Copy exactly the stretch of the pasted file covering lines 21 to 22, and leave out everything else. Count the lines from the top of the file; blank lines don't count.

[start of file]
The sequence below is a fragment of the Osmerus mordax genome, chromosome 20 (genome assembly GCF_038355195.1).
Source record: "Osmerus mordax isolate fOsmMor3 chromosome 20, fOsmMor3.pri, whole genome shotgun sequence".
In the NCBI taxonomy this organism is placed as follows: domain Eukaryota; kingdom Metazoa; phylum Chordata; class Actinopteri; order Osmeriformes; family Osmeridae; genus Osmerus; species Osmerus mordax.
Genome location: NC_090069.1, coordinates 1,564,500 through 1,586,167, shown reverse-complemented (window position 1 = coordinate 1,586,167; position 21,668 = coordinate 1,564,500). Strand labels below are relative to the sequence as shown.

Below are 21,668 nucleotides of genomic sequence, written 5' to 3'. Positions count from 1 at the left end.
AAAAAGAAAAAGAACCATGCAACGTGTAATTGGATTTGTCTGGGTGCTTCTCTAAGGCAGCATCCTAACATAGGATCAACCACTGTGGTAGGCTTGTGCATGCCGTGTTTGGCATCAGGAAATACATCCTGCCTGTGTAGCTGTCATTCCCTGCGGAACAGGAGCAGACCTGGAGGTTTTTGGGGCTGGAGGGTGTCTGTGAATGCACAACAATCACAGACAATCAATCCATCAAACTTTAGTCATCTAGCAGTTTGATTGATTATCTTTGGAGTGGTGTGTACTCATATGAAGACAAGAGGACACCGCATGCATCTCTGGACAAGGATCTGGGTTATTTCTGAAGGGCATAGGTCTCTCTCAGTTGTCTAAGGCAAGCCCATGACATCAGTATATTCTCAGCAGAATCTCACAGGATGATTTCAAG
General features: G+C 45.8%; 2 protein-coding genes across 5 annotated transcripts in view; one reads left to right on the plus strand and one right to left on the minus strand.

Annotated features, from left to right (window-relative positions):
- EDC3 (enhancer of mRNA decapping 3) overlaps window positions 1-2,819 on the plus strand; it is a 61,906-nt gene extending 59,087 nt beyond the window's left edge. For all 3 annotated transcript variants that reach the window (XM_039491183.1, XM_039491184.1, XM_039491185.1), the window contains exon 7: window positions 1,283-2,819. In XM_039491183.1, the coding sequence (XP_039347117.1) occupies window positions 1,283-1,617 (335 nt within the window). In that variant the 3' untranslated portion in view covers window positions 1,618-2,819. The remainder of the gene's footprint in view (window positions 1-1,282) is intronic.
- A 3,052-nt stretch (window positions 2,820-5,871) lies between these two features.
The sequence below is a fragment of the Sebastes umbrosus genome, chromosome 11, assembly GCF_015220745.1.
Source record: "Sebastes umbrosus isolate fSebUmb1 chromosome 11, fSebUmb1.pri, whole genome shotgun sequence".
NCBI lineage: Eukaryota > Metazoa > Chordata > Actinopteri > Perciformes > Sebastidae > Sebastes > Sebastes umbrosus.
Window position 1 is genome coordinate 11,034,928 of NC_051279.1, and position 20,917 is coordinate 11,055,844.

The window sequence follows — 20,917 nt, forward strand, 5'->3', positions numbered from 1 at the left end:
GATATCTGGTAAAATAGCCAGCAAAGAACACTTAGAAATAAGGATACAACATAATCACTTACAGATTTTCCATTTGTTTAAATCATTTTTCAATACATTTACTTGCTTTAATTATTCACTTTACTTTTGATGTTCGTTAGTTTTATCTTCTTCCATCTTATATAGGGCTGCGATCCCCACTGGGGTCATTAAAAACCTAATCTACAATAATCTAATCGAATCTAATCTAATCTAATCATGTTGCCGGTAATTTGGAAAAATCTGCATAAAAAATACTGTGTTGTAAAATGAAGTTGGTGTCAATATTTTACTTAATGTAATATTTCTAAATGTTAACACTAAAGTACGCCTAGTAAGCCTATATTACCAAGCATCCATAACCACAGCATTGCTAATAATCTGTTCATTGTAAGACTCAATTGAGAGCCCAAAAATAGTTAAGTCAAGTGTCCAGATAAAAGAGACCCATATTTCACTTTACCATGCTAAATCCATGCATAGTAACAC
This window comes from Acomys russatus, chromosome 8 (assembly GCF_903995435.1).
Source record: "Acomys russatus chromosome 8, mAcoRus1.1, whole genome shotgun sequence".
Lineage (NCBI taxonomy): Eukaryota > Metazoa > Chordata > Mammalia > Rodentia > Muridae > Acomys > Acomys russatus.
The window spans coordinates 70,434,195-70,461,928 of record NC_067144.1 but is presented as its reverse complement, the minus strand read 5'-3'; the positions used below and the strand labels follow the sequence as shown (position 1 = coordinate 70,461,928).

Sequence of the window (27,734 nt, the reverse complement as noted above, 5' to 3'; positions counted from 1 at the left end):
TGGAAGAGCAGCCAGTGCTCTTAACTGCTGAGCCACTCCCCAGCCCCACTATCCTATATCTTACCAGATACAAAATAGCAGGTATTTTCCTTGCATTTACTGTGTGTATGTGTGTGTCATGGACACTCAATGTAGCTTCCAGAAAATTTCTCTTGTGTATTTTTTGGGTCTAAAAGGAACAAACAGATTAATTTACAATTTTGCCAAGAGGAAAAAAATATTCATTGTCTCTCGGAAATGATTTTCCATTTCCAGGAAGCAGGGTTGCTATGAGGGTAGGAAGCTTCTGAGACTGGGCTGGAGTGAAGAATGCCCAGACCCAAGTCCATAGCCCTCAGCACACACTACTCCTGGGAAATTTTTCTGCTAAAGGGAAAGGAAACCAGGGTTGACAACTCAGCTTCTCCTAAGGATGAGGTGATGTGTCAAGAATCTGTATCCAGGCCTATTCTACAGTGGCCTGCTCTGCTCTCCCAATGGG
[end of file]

Sequence of the window (27,734 nt, the reverse complement as noted above, 5' to 3'; positions counted from 1 at the left end):
TGGAAGAGCAGCCAGTGCTCTTAACTGCTGAGCCACTCCCCAGCCCCACTATCCTATATCTTACCAGATACAAAATAGCAGGTATTTTCCTTGCATTTACTGTGTGTATGTGTGTGTCATGGACACTCAATGTAGCTTCCAGAAAATTTCTCTTGTGTATTTTTTGGGTCTAAAAGGAACAAACAGATTAATTTACAATTTTGCCAAGAGGAAAAAAATATTCATTGTCTCTCGGAAATGATTTTCCATTTCCAGGAAGCAGGGTTGCTATGAGGGTAGGAAGCTTCTGAGACTGGGCTGGAGTGAAGAATGCCCAGACCCAAGTCCATAGCCCTCAGCACACACTACTCCTGGGAAATTTTTCTGCTAAAGGGAAAGGAAACCAGGGTTGACAACTCAGCTTCTCCTAAGGATGAGGTGATGTGTCAAGAATCTGTATCCAGGCCTATTCTACAGTGGCCTGCTCTGCTCTCCCAATGGG